Anonymous #1
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I have offers for Bristol and Imperial College London for Meng Aerospace engineering. I am unable to decide between them as I want to be challenged and work hard, however I also want to have some form of social life, be it going out once every two weeks, or at least having the option too. I am quite divided as I want to give myself the best possible career options I can, but I also think uni is about growing as a person. Any insight into the workload or life in general at either of these two universities would be greatly appreciated.
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0le
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Your career options will not be significantly changed whether you go to Bristol or Imperial. Your workload will be challenging regardless of which university to pick. However, at least in the past, Bristol was "only" accredited by the RAeS whereas Imperial has been accredited by both RAeS and IMechE. One or two employers do want specific accreditations so it is worth baring that in mind.

If you want genuine advice, focus very hard on doing well the computational units, which include FEA and CFD. These are two things which many industries want from graduates. Make sure you understand well the applied maths. It will be used throughout your time during your degree but knowing core applied maths will also put you on a good platform to study other STEM topics should you find them interesting.

During your first to third years, try and get an internship with an engineering company. Make sure you understand how to write CV's, Cover Letters and do assessment tests. Start job hunting for graduate roles at the start of your 4th year.
Last edited by 0le; 4 weeks ago
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Anonymous #1
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Report Thread starter 4 weeks ago
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(Original post by 0le)
Your career options will not be significantly changed whether you go to Bristol or Imperial. Your workload will be challenging regardless of which university to pick. However, at least in the past, Bristol was "only" accredited by the RAeS whereas Imperial has been accredited by both RAeS and IMechE. One or two employers do want specific accreditations so it is worth baring that in mind.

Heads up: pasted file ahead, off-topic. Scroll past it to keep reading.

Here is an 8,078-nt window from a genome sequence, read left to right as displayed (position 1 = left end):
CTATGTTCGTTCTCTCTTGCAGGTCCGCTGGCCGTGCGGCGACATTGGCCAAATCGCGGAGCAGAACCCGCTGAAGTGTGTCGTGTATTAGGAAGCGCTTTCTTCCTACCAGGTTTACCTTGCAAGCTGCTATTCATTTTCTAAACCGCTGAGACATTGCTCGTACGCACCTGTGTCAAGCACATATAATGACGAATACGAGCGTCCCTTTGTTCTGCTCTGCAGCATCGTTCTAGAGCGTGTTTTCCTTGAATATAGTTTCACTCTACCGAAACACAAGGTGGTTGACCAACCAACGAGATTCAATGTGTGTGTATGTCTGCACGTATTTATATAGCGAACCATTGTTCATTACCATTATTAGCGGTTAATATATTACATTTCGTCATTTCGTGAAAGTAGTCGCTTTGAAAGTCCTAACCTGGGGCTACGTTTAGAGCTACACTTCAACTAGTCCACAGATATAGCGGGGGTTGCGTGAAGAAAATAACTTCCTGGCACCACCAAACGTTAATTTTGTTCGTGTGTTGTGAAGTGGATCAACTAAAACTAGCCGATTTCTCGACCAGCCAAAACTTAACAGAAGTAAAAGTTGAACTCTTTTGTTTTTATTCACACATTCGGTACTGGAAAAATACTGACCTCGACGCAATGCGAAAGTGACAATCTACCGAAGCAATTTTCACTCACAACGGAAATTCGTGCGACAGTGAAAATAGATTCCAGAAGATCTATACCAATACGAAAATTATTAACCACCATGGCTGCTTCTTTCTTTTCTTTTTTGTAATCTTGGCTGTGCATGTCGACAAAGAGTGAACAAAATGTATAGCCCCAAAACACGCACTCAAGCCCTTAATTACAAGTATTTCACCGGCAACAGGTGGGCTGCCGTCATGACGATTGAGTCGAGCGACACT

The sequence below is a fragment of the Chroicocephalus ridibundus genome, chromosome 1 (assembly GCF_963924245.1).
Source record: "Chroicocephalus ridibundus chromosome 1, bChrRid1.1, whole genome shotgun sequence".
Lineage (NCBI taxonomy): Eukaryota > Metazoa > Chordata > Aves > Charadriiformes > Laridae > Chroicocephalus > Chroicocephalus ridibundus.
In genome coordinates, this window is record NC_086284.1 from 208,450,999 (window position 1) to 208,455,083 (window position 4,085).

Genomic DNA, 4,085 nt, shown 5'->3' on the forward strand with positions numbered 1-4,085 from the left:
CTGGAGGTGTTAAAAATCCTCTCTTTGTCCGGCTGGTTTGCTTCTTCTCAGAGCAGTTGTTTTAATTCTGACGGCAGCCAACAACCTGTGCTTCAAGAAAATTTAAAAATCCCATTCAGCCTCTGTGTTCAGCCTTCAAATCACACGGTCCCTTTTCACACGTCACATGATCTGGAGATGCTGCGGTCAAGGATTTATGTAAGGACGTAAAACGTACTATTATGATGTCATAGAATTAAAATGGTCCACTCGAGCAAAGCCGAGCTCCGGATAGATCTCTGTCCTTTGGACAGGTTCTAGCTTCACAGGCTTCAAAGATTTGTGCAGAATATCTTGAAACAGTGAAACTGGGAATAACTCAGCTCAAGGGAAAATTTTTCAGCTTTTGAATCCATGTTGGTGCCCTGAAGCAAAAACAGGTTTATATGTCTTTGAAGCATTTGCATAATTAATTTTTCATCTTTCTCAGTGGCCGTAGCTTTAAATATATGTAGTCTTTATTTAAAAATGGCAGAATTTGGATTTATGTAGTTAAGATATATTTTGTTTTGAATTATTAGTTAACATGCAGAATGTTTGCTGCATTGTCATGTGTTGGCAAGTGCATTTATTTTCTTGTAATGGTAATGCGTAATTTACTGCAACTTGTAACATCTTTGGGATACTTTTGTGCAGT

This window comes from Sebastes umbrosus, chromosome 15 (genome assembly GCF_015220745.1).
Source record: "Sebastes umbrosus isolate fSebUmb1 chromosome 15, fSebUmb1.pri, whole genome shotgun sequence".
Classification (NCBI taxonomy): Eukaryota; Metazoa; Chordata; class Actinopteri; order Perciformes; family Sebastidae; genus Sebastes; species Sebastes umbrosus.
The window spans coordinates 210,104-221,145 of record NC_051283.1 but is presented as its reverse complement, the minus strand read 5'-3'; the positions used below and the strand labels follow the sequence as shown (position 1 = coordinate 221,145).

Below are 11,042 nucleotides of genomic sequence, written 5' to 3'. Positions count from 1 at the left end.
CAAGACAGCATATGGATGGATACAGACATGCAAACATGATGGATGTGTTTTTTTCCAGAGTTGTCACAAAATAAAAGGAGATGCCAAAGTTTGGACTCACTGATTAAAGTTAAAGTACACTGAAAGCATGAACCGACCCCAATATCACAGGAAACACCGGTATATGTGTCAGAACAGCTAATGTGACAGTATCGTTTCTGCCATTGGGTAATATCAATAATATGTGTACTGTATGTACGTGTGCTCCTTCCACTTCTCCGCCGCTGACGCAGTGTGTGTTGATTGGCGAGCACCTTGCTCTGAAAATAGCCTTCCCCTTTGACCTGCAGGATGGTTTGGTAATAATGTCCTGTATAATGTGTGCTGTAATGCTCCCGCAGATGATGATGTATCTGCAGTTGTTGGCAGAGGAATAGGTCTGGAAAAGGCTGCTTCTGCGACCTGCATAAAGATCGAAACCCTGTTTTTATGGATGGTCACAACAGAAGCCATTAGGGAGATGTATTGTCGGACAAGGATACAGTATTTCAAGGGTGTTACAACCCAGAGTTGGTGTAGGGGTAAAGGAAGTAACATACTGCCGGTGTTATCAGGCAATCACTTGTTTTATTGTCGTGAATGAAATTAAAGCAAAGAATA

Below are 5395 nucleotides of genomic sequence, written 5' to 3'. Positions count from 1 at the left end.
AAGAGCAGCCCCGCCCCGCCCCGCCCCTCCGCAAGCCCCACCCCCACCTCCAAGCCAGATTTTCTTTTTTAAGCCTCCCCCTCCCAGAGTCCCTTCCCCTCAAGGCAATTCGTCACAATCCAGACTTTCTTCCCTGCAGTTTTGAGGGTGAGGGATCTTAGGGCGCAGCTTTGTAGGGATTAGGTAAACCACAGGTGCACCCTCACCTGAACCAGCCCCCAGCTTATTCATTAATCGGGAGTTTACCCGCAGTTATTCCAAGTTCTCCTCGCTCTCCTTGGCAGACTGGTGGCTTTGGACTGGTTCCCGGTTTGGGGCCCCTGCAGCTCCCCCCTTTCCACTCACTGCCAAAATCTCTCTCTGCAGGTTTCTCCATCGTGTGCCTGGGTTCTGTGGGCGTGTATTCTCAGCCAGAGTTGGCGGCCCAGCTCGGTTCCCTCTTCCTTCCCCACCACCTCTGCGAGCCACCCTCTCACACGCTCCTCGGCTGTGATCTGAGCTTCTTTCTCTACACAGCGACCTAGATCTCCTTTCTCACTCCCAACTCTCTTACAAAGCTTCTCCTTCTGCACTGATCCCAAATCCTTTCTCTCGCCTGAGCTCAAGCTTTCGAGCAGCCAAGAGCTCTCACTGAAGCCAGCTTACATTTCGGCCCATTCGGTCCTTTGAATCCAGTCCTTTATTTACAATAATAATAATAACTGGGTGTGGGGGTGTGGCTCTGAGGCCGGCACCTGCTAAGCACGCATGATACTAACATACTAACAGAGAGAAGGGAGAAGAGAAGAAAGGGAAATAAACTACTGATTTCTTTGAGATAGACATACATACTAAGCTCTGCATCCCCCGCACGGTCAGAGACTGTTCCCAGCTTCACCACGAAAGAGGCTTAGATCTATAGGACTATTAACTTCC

If you want genuine advice, focus very hard on doing well the computational units, which include FEA and CFD. These are two things which many industries want from graduates. Make sure you understand well the applied maths. It will be used throughout your time during your degree but knowing core applied maths will also put you on a good platform to study other STEM topics should you find them interesting.

During your first to third years, try and get an internship with an engineering company. Make sure you understand how to write CV's, Cover Letters and do assessment tests. Start job hunting for graduate roles at the start of your 4th year.
Thanks for the advice, I will definitely bear it in mind, do you happen to know anything about the social life at Imperial? Because that is my only real concern with Imperial.
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0le
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(Original post by Anonymous)
Thanks for the advice, I will definitely bear it in mind, do you happen to know anything about the social life at Imperial? Because that is my only real concern with Imperial.
I do not really know what you mean by "social life".
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Anonymous #1
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Report Thread starter 4 weeks ago
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Life around the other students, clubs and time to go out at the weekend?
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0le
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(Original post by Anonymous)
Life around the other students,...
How you interact with other students is really down to you more than anything else.

...clubs...
It is London, it will have plenty of pubs and clubs.

... and time to go out at the weekend?
You will have free time. In my view, conceptually the subject is perhaps not as difficult as say Mathematics or Physics. But the workload is high because of the amount of material you will have to go through and the number of projects you will be involved with. You may therefore not have as much free time as other undergraduate students.
Last edited by 0le; 4 weeks ago
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